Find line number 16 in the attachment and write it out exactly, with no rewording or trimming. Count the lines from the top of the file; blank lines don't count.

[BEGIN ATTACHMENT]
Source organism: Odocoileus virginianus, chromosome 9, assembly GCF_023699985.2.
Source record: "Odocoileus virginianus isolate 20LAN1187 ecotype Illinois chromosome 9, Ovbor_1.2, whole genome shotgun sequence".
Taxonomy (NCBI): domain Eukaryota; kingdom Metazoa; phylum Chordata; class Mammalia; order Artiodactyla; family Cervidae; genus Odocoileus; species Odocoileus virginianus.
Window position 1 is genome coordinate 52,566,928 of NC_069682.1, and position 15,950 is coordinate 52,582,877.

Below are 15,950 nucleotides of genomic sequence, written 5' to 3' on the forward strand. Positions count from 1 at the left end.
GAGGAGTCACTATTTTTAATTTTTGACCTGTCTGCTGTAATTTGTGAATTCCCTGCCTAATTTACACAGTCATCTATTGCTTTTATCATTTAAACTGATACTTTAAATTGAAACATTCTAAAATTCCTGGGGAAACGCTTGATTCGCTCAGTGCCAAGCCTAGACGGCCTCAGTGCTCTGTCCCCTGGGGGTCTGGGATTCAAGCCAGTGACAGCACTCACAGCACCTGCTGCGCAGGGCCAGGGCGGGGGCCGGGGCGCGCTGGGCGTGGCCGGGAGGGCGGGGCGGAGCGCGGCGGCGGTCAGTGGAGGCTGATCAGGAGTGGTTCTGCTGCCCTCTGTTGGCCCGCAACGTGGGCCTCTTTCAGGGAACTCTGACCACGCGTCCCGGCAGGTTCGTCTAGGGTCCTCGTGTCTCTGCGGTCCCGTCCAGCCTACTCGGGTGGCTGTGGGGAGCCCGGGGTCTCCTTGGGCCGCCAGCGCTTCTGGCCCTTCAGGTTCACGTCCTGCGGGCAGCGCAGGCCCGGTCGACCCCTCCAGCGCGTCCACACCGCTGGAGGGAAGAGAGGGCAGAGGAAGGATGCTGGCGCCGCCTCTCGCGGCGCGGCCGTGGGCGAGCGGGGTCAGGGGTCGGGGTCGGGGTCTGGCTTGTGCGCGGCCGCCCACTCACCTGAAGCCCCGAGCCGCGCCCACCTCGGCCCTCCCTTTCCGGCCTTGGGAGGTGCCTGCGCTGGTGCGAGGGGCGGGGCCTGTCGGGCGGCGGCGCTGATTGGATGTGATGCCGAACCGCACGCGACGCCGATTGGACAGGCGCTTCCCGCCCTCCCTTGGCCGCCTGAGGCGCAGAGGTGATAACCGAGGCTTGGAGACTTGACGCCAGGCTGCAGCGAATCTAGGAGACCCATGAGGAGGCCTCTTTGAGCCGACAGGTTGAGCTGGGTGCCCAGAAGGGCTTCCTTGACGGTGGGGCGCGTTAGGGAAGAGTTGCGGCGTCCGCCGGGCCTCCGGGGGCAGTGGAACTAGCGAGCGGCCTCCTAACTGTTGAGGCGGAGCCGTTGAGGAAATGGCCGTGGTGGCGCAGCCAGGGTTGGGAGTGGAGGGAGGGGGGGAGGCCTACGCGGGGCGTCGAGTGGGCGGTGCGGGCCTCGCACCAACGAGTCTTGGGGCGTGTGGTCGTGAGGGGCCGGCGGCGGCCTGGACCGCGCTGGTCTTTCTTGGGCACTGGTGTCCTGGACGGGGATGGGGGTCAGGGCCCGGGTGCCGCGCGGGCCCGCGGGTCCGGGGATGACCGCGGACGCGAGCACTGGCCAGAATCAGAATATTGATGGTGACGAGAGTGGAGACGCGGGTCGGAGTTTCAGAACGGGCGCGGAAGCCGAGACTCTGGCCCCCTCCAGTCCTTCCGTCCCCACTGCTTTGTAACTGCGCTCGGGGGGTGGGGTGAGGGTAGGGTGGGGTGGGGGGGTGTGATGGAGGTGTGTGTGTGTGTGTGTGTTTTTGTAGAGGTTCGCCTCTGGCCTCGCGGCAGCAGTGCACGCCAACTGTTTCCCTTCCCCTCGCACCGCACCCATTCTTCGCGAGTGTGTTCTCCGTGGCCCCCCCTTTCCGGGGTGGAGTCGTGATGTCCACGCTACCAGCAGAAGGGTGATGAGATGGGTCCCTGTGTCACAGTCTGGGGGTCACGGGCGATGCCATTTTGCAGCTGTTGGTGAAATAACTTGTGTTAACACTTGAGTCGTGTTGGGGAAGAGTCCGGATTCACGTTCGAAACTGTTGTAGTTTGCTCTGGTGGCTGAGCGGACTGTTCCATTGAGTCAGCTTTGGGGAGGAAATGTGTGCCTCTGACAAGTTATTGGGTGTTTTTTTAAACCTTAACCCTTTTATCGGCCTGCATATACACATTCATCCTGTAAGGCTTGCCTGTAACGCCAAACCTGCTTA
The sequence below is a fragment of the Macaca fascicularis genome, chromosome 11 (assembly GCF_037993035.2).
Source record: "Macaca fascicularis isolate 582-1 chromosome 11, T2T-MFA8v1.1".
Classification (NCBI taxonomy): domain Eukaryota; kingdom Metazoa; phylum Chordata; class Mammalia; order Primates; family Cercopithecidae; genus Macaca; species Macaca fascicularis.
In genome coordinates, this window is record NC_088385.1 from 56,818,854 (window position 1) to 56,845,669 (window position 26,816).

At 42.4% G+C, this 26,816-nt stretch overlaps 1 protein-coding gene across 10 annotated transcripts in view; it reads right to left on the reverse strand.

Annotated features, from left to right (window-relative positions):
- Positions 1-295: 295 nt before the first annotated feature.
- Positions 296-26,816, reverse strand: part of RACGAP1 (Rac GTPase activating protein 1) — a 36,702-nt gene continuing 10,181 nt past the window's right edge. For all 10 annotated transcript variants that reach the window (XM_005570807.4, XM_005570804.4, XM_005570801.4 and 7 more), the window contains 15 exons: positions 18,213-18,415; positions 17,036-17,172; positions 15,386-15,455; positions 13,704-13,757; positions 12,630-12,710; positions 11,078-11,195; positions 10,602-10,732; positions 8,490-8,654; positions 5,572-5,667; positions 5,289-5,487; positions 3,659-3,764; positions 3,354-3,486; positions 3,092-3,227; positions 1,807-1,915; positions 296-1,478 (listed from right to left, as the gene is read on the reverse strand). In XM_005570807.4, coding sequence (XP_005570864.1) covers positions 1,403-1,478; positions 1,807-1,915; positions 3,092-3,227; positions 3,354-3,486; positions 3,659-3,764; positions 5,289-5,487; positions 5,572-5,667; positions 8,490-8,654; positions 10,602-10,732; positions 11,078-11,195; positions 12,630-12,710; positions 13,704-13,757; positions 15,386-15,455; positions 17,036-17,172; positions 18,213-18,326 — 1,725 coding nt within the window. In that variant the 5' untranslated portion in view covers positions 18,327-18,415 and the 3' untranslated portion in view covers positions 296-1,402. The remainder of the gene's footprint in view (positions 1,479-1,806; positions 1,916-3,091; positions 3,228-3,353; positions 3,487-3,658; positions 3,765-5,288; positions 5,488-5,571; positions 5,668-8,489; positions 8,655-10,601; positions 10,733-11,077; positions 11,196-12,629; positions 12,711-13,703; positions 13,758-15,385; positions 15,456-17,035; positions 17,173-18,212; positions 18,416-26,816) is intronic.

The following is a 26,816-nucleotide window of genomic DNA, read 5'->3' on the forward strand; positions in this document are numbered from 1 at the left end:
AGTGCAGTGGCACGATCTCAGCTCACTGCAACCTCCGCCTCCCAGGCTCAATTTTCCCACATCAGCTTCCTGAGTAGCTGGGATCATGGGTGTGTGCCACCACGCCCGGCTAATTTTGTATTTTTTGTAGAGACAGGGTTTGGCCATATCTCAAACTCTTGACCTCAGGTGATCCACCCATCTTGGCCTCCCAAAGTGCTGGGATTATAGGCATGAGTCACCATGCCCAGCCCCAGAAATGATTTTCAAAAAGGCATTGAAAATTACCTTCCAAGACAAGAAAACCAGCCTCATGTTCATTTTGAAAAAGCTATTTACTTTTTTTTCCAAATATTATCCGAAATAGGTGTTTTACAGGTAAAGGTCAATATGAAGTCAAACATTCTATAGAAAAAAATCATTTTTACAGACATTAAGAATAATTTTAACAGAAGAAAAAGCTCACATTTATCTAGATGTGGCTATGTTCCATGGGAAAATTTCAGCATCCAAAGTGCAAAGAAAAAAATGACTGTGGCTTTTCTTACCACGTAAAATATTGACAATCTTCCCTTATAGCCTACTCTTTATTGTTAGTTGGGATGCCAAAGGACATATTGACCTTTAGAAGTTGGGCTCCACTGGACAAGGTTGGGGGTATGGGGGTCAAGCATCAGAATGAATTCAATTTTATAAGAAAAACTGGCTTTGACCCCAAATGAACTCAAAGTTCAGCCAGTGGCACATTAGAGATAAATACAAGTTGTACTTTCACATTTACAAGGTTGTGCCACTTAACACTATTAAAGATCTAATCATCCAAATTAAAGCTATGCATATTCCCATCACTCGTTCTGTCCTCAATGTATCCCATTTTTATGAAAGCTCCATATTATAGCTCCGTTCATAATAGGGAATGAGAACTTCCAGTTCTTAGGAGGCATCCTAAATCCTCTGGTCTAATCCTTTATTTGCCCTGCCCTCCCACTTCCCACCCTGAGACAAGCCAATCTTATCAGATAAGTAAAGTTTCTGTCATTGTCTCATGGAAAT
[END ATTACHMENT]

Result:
AGTGCAGTGGCACGATCTCAGCTCACTGCAACCTCCGCCTCCCAGGCTCAATTTTCCCACATCAGCTTCCTGAGTAGCTGGGATCATGGGTGTGTGCCACCACGCCCGGCTAATTTTGTATTTTTTGTAGAGACAGGGTTTGGCCATATCTCAAACTCTTGACCTCAGGTGATCCACCCATCTTGGCCTCCCAAAGTGCTGGGATTATAGGCATGAGTCACCATGCCCAGCCCCAGAAATGATTTTCAAAAAGGCATTGAAAATTACCTTCCAAGACAAGAAAACCAGCCTCATGTTCATTTTGAAAAAGCTATTTACTTTTTTTTCCAAATATTATCCGAAATAGGTGTTTTACAGGTAAAGGTCAATATGAAGTCAAACATTCTATAGAAAAAAATCATTTTTACAGACATTAAGAATAATTTTAACAGAAGAAAAAGCTCACATTTATCTAGATGTGGCTATGTTCCATGGGAAAATTTCAGCATCCAAAGTGCAAAGAAAAAAATGACTGTGGCTTTTCTTACCACGTAAAATATTGACAATCTTCCCTTATAGCCTACTCTTTATTGTTAGTTGGGATGCCAAAGGACATATTGACCTTTAGAAGTTGGGCTCCACTGGACAAGGTTGGGGGTATGGGGGTCAAGCATCAGAATGAATTCAATTTTATAAGAAAAACTGGCTTTGACCCCAAATGAACTCAAAGTTCAGCCAGTGGCACATTAGAGATAAATACAAGTTGTACTTTCACATTTACAAGGTTGTGCCACTTAACACTATTAAAGATCTAATCATCCAAATTAAAGCTATGCATATTCCCATCACTCGTTCTGTCCTCAATGTATCCCATTTTTATGAAAGCTCCATATTATAGCTCCGTTCATAATAGGGAATGAGAACTTCCAGTTCTTAGGAGGCATCCTAAATCCTCTGGTCTAATCCTTTATTTGCCCTGCCCTCCCACTTCCCACCCTGAGACAAGCCAATCTTATCAGATAAGTAAAGTTTCTGTCATTGTCTCATGGAAAT